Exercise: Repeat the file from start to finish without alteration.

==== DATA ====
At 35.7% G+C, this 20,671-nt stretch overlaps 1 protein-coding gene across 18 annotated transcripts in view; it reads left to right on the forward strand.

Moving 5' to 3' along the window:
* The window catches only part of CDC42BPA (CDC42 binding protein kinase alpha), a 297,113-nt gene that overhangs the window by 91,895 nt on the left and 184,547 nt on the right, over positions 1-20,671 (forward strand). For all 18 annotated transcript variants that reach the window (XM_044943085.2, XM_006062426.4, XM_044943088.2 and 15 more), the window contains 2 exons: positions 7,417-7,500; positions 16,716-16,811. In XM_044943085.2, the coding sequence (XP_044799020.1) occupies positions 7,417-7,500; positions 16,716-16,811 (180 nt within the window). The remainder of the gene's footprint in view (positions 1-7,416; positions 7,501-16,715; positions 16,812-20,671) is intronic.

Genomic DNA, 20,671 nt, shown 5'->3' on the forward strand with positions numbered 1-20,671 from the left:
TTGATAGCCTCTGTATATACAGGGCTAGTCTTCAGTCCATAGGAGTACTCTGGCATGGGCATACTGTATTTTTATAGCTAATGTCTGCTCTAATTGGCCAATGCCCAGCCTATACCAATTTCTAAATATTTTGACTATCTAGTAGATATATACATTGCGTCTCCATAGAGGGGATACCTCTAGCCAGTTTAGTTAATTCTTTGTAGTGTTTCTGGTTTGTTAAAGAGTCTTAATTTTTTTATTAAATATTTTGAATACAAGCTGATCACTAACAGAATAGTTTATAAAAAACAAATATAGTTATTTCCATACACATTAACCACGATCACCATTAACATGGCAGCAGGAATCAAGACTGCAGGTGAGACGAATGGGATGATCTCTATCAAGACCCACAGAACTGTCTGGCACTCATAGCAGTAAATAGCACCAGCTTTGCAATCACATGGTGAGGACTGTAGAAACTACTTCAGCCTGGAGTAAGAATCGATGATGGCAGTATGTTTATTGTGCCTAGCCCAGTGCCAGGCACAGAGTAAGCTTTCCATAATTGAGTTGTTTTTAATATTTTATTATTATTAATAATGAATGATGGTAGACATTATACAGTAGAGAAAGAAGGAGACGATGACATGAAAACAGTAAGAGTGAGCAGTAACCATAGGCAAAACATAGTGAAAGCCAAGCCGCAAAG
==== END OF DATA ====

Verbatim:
At 35.7% G+C, this 20,671-nt stretch overlaps 1 protein-coding gene across 18 annotated transcripts in view; it reads left to right on the forward strand.

Moving 5' to 3' along the window:
* The window catches only part of CDC42BPA (CDC42 binding protein kinase alpha), a 297,113-nt gene that overhangs the window by 91,895 nt on the left and 184,547 nt on the right, over positions 1-20,671 (forward strand). For all 18 annotated transcript variants that reach the window (XM_044943085.2, XM_006062426.4, XM_044943088.2 and 15 more), the window contains 2 exons: positions 7,417-7,500; positions 16,716-16,811. In XM_044943085.2, the coding sequence (XP_044799020.1) occupies positions 7,417-7,500; positions 16,716-16,811 (180 nt within the window). The remainder of the gene's footprint in view (positions 1-7,416; positions 7,501-16,715; positions 16,812-20,671) is intronic.

Genomic DNA, 20,671 nt, shown 5'->3' on the forward strand with positions numbered 1-20,671 from the left:
TTGATAGCCTCTGTATATACAGGGCTAGTCTTCAGTCCATAGGAGTACTCTGGCATGGGCATACTGTATTTTTATAGCTAATGTCTGCTCTAATTGGCCAATGCCCAGCCTATACCAATTTCTAAATATTTTGACTATCTAGTAGATATATACATTGCGTCTCCATAGAGGGGATACCTCTAGCCAGTTTAGTTAATTCTTTGTAGTGTTTCTGGTTTGTTAAAGAGTCTTAATTTTTTTATTAAATATTTTGAATACAAGCTGATCACTAACAGAATAGTTTATAAAAAACAAATATAGTTATTTCCATACACATTAACCACGATCACCATTAACATGGCAGCAGGAATCAAGACTGCAGGTGAGACGAATGGGATGATCTCTATCAAGACCCACAGAACTGTCTGGCACTCATAGCAGTAAATAGCACCAGCTTTGCAATCACATGGTGAGGACTGTAGAAACTACTTCAGCCTGGAGTAAGAATCGATGATGGCAGTATGTTTATTGTGCCTAGCCCAGTGCCAGGCACAGAGTAAGCTTTCCATAATTGAGTTGTTTTTAATATTTTATTATTATTAATAATGAATGATGGTAGACATTATACAGTAGAGAAAGAAGGAGACGATGACATGAAAACAGTAAGAGTGAGCAGTAACCATAGGCAAAACATAGTGAAAGCCAAGCCGCAAAG